This one was pretty easy for us, being an existing theatre company and having a large extended “family” of actors whom I’d worked with and knew well. This process will be different depending where you are, but finding people who are interested in doing something unique like this isn’t difficult. In whatever size town or city you live, posting a sign that says “Audition Notice” will bring results. Unless you are in favour of lighting a small pile of money on fire for no good reason, include the words “non-union” on your notice, and make sure all of your performers actually are. Make no promises you can’t keep, schedule your sessions well in advance and respect everyone’s time. You’re working together on something that most people never get to do anymore. It should be fun and exciting and it’s up to you to make sure it is. Remember, it’s tough to keep your shows coming if your actors don’t want to keep coming back. And if by some miracle some money does come in, don’t forget your actors. Even though they’ll all have signed releases, the right thing to do is still the right thing to do, and you wouldn’t have a show without them.
Effects and music
If you use recorded materials that belong to someone else it will come back to bite you. Don’t do it. It means a nightmare scenario if your show actually becomes successful and U2’s people end up knocking on your door for royalties. It doesn’t belong to you. Don’t use it. Oddly enough, buying a CD of sound effects does not convey any sort of license or permission to actually use those effects in anything, so don’t bother.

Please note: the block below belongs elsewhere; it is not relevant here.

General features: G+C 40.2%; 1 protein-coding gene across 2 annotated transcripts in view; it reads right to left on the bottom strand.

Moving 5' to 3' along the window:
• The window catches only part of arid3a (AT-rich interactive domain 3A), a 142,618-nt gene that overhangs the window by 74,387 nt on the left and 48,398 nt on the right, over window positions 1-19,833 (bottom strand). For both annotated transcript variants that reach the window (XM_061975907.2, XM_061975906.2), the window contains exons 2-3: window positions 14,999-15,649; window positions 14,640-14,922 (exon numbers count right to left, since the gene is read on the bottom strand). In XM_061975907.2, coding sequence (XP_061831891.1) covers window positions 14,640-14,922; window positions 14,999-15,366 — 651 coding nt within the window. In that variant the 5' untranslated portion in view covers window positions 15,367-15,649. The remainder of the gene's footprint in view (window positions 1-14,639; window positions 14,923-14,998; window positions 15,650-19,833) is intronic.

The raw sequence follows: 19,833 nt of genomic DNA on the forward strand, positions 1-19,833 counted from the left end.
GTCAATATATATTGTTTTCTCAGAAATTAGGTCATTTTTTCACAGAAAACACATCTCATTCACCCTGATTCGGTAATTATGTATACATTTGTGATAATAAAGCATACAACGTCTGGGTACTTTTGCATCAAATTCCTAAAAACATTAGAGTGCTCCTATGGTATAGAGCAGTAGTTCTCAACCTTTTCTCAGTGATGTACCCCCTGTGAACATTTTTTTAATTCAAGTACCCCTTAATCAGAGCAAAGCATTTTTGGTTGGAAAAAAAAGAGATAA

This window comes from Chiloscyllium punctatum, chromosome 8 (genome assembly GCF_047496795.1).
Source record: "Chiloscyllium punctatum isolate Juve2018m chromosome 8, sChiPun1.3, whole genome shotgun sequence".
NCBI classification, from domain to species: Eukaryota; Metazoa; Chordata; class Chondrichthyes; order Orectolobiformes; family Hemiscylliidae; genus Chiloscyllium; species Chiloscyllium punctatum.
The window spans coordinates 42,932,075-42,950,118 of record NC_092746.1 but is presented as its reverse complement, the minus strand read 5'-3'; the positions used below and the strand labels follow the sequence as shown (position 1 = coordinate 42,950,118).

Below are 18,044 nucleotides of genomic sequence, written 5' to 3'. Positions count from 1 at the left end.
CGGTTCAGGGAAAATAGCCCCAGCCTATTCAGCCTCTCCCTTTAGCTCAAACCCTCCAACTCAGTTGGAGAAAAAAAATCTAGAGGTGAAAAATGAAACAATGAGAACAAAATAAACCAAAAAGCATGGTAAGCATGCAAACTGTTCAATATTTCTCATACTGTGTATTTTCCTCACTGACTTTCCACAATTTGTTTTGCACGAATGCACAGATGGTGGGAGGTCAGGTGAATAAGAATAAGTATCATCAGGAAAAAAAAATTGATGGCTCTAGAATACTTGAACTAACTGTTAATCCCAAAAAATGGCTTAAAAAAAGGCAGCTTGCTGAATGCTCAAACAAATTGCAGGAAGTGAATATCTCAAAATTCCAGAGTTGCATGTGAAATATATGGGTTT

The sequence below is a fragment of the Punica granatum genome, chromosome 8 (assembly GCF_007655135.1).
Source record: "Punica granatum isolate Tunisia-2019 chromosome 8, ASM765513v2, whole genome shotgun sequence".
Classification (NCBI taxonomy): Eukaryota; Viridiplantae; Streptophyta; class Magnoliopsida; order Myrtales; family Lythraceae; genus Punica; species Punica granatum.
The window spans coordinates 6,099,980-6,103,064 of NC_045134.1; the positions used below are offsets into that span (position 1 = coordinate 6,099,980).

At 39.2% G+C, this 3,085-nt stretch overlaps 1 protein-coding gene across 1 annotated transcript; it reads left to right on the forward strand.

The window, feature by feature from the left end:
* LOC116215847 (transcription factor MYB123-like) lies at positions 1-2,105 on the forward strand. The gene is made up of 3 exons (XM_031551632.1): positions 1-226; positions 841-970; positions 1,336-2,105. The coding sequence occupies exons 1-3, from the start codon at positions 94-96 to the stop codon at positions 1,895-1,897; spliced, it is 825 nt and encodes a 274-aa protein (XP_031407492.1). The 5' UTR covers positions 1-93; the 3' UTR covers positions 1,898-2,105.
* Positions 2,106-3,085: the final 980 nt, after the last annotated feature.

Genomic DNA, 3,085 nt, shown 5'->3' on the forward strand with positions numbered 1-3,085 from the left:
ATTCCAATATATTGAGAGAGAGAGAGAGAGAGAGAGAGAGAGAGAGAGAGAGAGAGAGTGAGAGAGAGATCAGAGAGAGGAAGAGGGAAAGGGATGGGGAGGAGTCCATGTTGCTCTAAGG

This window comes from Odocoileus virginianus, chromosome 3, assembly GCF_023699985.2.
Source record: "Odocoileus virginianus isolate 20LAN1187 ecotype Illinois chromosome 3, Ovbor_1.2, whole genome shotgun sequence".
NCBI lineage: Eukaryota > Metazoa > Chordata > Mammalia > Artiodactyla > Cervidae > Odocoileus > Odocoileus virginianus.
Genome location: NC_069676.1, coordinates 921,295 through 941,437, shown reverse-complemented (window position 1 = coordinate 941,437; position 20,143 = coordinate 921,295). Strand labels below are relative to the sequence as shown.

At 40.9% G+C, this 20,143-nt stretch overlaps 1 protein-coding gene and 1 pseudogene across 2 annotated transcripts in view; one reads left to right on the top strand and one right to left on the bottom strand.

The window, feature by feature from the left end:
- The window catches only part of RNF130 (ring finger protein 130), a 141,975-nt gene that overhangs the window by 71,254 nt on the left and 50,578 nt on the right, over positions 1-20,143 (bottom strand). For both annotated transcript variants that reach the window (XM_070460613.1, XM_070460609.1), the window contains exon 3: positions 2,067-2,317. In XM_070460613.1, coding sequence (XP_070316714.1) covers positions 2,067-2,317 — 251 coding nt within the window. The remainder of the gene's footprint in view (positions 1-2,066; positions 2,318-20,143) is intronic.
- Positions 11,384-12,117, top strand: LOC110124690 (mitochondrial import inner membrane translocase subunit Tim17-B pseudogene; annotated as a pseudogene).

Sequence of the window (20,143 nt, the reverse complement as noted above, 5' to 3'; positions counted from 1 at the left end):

If original music is an option, it’s a good one. One of our two series features original old-timey organ music created by one of our company members, along with the little “doodleoops” (her word) between scenes that could be right out of The Shadow or The Green Hornet. Our other program is in a later style, and we wanted a more “full” sound to go with it. The solution for us was a website called Sounddogs where you can purchase and download high quality, royalty-free production music and sound effects online. You buy it, it’s yours (not exclusively, of course, but it’s yours to use as you see fit).
Naturally, any sound effect you can make yourself, you really should, and this is a lot of fun. By changing the pitch, tempo and volume, the same open handed clap can be made to sound like a slap in the face followed by a punch to the stomach and a kick to the head, all in rapid succession. (Your show may have less hitting, but the idea is the same). We layered in a carrot snapping, a celery stalk tearing and a slowed-down bite out of an apple to make the most painful sounding compound fracture you can imagine, and that was also a lot of fun. Making your own sounds is very rewarding, but for times when you need a decent explosion, or ray gun or all the drive sounds of a ’38 Packard… well Sounddogs is a good bet. Each effect will set you back a few dollars though, so use discretion. There are some sites listed in the final section that will help you with making your own sounds.